Operation: Sri Lanka
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|2020 year-end results|
|1,210||households received multipurpose cash assistance to meet basic needs|
|208||refugees departed for Australia, Canada, New Zealand, the USA, the United Kingdom and Finland, through resettlement and complementary pathways|
|198||refugee returnees received reintegration grants|
|143||refugee children were enrolled in primary education|
|2021 planning figures|
|4,000||refugee returnees will receive cash assistance|
|1,400||refugee households will receive multipurpose cash assistance to meet basic and essential needs|
|500||vulnerable refugees will depart on third country resettlement|
|130||refugee children will be provided with access to primary education|
People of Concern
Operational contextSri Lanka hosted 1,011 refugees and 228 asylum-seekers in 2020. With the onset of the COVID-19 and resulting curfews, UNHCR faced challenges in ensuring that the needs of asylum-seekers and refugees were met. The ability of people to seek asylum in Sri Lanka was also adversely affected by the closure of the airport from March 2020. However, UNHCR ensured that refugees were provided with cash assistance and vulnerable refugees and asylum-seekers received dry food rations and necessary medication. UNHCR and IOM facilitated a health hotline that enabled refugees to receive medical advice, follow-up and public health information. UNHCR successfully advocated inclusion of refugees and asylum-seekers as a vulnerable group in the UN’s guidance for socioeconomic response to COVID-19 in Sri Lanka. UNHCR also adapted its assistance programmes to the pandemic, and supported 143 refugee children to access primary school online and 1,031 adults with skills development activities.
Registration, refugee status determination and resettlement interviews commenced remotely. UNHCR provided personal protective equipment supplies, worth USD 83,482, to Government counterparts and partners.
The airport closure from March 2020 due to the pandemic negatively impacted the ability of Sri Lankan refugees in India seeking to return home. Some 207 refugees returned in the first quarter of the year, prior to the travel restrictions, 196 of them facilitated by UNHCR. Returnees benefited from limited Government housing and livelihood support, and UNHCR provided cash assistance and access to legal advice on housing, land and property in order to anchor return for sustainable reintegration.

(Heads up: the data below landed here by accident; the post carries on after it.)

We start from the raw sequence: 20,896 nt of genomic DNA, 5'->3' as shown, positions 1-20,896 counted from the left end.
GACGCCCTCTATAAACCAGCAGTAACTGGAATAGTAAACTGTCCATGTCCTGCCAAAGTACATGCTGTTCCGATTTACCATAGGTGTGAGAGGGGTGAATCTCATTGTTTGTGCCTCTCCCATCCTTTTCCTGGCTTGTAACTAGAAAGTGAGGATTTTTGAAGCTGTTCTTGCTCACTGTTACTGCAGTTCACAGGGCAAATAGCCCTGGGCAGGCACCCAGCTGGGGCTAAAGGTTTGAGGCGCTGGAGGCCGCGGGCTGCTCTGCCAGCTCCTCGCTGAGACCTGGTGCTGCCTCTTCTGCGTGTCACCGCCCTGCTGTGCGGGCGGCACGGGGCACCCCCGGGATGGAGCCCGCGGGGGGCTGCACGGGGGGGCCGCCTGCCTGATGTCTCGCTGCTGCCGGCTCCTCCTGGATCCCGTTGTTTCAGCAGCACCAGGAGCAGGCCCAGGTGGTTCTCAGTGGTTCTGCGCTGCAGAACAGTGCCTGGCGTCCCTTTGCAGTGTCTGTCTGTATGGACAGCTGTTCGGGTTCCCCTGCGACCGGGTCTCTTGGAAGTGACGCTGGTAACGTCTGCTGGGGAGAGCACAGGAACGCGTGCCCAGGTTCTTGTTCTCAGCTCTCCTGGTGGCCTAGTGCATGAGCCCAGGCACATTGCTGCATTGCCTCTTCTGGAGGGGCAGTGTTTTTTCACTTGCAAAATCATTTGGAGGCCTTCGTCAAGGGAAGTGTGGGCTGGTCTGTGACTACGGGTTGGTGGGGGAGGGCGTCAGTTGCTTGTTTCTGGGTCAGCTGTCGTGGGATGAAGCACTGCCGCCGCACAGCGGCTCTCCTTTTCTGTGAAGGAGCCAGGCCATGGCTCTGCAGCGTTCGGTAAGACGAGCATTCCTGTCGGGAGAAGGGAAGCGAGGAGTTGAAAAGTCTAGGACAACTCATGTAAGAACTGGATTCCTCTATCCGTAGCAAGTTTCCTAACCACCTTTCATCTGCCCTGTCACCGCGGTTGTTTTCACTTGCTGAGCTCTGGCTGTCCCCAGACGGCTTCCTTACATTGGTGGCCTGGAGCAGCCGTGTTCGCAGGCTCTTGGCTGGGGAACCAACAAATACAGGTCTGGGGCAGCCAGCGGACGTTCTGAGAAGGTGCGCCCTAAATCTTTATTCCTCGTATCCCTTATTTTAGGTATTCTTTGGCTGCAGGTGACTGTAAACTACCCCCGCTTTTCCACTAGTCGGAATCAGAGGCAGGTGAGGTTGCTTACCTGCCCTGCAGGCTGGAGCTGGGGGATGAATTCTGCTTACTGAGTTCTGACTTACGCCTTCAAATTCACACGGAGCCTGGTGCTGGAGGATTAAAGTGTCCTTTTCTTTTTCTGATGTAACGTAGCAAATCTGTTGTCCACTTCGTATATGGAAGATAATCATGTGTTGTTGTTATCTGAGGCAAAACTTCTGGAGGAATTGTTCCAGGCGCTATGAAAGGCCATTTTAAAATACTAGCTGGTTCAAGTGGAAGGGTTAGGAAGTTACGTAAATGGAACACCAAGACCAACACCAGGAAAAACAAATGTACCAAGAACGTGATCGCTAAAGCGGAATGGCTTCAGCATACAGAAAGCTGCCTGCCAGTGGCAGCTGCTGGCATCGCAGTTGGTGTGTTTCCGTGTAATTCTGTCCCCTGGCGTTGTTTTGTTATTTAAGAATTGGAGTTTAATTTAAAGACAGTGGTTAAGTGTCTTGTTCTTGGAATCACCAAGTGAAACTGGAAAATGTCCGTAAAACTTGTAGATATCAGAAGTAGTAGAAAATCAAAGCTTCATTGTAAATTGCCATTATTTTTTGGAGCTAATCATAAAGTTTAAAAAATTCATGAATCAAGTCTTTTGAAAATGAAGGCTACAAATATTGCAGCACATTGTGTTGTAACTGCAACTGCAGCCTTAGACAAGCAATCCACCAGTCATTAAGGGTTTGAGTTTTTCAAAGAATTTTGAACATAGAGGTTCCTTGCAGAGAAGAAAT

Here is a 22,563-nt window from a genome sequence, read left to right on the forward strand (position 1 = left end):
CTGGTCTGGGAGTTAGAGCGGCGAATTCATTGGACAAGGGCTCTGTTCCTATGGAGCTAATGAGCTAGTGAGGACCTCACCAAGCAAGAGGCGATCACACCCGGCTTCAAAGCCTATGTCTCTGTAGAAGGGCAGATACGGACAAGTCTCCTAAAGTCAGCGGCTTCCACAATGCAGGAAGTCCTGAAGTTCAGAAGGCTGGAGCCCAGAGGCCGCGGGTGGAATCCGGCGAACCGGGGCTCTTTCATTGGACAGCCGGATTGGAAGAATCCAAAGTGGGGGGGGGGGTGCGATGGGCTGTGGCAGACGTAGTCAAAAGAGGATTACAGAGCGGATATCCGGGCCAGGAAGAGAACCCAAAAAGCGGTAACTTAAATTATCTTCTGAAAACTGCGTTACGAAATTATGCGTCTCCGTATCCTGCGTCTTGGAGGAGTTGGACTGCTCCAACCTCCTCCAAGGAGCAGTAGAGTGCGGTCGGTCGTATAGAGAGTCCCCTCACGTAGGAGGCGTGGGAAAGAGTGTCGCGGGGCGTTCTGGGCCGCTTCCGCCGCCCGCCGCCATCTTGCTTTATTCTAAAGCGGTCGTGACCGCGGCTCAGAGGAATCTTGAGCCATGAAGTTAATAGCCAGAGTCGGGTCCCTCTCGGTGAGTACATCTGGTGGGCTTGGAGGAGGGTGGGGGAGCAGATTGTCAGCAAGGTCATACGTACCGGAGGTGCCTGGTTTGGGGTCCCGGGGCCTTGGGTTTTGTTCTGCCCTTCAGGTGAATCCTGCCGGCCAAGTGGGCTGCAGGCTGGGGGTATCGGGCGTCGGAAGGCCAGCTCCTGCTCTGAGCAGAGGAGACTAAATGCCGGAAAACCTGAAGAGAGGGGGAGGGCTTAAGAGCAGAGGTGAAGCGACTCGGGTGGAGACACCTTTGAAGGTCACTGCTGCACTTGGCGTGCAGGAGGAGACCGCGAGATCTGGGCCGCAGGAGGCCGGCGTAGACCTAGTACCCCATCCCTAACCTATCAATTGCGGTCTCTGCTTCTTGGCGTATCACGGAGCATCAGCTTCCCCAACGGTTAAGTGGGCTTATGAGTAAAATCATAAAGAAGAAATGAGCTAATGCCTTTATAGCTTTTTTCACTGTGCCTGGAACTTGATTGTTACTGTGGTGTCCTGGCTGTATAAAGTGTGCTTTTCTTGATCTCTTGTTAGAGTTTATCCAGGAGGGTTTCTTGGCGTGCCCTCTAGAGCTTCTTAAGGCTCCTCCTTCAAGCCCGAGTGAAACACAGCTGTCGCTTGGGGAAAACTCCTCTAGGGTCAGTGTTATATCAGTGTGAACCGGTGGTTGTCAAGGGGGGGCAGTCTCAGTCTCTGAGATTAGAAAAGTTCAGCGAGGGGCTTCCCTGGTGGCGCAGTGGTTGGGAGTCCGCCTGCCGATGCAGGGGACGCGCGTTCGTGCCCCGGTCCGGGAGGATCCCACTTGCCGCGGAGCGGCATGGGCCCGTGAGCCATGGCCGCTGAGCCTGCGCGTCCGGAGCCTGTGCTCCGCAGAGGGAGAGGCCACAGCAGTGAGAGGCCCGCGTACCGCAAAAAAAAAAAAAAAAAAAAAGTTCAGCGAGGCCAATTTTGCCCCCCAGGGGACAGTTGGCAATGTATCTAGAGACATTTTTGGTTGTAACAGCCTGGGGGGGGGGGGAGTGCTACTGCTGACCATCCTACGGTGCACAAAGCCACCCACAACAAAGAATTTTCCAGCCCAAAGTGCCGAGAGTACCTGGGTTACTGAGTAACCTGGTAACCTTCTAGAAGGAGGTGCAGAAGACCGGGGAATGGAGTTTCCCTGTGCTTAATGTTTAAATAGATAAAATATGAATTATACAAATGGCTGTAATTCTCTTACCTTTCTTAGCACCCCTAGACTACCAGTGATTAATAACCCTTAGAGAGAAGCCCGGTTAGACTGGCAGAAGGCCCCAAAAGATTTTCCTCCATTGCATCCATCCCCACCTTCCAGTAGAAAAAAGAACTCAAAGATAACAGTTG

UNHCR advocated access to Government schools for asylum-seeker and refugee children, and access to legal work for adults including returnees.
Population trendsSri Lanka hosted 228 asylum-seekers (38.6% female) and 1,011 refugees (38.2% female) in 2020, all living in urban areas in Western Province. The imposition of visa restrictions for particular nationalities, increased vigilance after the terrorist attacks of 21 April 2019 and the airport closure in March 2020 resulted in a 76% decrease in new arrivals in 2020 compared to 2019, and only 58 (32.8% female) new registrations. UNHCR completed refugee status determination for 221 individuals, of whom 176 were recognized as refugees.
The airport closure also impacted refugee repatriation with 213 Sri Lankan refugees returning home from India, 196 of them facilitated by UNHCR. Meanwhile, 25,013 IDPs remain without solutions.
- UNHCR successfully included refugees and asylum-seekers as a vulnerable group in the UN Advisory Paper: Immediate Socio-Economic Response to COVID-19 in Sri Lanka.
- UNHCR provided personal protective equipment, sinks, sanitizing products and equipment to 8 hospitals and 7 schools which are attended by refugees.
- Psychosocial support was provided to 510 refugees and asylum-seekers through virtual counselling sessions.
- The health hotline instituted with IOM served 1,253 individuals with information, medical advice and follow up.
- 100 vulnerable refugee returnee families received targeted support to income generation.
- Refugee and asylum-seeker children were not able to attend secondary school as they lack access to Government schools and cannot pay fees for private facilities.
- Asylum-seekers did not receive systematic assistance and struggled to survive as they cannot work legally and are detained if caught.
- Refugee returnees had limited shelter and livelihood support.